First of all, let’s define “tea.” All true tea comes from the leaves of one plant, Camellia Sinensis. It is a hearty plant that developed on the eastern slope of the Himalayas. Basically, if it doesn’t come from this plant, it ain’t tea. Other types of infusion drinks including Tisanes, or herbal teas, come from a variety of plants, botanicals, and fruits and are quite nice in their own right but are not considered tea.

Similar to wine, tea is affected greatly by the environment in which it grows. Differences in soil and weather conditions create a rich mosaic of tea’s many varieties and flavors. Altitude also plays an important role. Tea plants grow slower at higher altitudes producing leaves with more concentrated flavor.

Gourmet tea varieties are almost exclusively made from these high-grown leaves while the low-growth varieties are more common and more likely to be found at the supermarket. What makes a gourmet tea? Gourmet teas are made exclusively from the plant’s most tender young leaves. Tea pickers, usually working by hand, select the plant’s two youngest leaves and a yet-to-open bud. These tender new leaves produce a tea that is more gentle and flavorful than the older varieties and are reserved for the highest quality production.

As the popularity of tea grew over time, it spread to different regions of the world. The most widely recognized teas come from China, Japan and India but quality teas can come from areas ranging from South East Asia (see Sabah Tea Plantation in Borneo video) to Britain.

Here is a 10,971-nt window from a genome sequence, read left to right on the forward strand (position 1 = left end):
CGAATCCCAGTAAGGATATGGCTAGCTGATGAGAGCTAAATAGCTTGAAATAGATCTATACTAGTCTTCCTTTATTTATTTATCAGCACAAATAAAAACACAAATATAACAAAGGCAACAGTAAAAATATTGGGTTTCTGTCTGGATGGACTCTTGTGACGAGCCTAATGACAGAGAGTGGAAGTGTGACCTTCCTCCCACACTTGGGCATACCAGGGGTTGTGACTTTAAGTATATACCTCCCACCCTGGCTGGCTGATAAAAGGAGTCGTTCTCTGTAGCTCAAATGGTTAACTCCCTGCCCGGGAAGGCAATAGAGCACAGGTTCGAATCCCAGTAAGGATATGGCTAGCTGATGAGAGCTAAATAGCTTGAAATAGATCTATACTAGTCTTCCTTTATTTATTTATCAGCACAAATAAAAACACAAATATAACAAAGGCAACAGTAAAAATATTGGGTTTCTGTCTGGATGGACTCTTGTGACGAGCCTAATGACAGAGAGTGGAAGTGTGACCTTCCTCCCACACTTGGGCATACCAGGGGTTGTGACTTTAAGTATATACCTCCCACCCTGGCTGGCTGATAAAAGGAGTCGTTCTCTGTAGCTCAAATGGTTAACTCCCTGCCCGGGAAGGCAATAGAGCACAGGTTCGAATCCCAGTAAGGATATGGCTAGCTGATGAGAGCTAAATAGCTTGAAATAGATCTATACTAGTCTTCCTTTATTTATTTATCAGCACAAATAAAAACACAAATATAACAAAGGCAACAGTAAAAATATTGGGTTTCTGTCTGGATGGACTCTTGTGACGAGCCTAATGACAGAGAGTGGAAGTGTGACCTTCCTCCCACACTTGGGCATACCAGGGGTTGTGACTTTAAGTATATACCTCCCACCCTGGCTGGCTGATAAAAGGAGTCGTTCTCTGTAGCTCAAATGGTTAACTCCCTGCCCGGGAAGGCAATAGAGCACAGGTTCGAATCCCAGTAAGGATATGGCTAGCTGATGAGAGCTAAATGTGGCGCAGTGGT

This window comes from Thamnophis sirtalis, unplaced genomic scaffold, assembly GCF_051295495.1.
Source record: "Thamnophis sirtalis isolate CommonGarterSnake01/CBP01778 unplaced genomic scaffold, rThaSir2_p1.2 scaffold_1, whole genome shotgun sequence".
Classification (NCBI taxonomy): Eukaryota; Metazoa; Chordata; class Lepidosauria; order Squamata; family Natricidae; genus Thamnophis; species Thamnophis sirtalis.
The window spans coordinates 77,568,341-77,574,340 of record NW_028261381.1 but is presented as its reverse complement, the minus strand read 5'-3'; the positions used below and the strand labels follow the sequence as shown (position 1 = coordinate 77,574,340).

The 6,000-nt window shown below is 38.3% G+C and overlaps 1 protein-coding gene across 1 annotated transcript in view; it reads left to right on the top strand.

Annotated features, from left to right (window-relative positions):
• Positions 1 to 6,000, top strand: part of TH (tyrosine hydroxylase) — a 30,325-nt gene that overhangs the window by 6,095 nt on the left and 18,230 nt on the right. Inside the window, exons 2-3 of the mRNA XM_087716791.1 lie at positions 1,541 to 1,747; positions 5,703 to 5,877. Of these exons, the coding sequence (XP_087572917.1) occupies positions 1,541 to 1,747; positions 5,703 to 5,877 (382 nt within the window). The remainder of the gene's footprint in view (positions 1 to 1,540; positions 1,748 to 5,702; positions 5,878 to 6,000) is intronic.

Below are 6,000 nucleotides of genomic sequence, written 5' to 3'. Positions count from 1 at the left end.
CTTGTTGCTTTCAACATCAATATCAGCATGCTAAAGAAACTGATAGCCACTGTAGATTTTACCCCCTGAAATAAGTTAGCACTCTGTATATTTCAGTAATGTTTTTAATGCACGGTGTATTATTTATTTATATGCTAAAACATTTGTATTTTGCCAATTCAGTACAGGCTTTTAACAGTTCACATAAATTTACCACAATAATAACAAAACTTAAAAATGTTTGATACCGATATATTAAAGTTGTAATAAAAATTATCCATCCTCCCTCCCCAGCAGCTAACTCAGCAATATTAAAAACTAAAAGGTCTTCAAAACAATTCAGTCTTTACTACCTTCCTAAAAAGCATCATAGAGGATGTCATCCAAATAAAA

There are many classifications for tea, and how the leaves are processed will determine a key distinction as white, green, oolong, or black teas. The main difference between the many tea varieties is how much oxygen the leaves are allowed to absorb during processing. When tea leaves are harvested, a natural oxidation begins to occur. This oxidation is environmental and is halted by heating the tea leaves. This heating is done by firing or steaming the leaves. Unprocessed leaves are white tea. A bit of oxidation results in green tea, and abundant oxygen produces dark-colored black teas.

Oolong teas are allowed to oxidize for various lengths of time and the extended oxidation produces a wide range of character and caffeine content; the darker, or more oxidized, the higher the caffeine content. While this is a simplification of a somewhat complicated process, it outlines the basic characteristic differences in the various tea types.

Tea is often lauded for its medicinal purposes. In the beginning, its primary benefit came from the fact that one needed to heat and boil water to make it. This, clearly, made the water safe to drink. In addition, to this fundamental medicinal quality, all “tea” has healthful benefits. It soothes and relaxes and provides us with many important antioxidants. One just needs to taste and explore to find the one that most appeals to you. Since there are over 3,000 different teas in the world you are sure to find one that is perfect for you.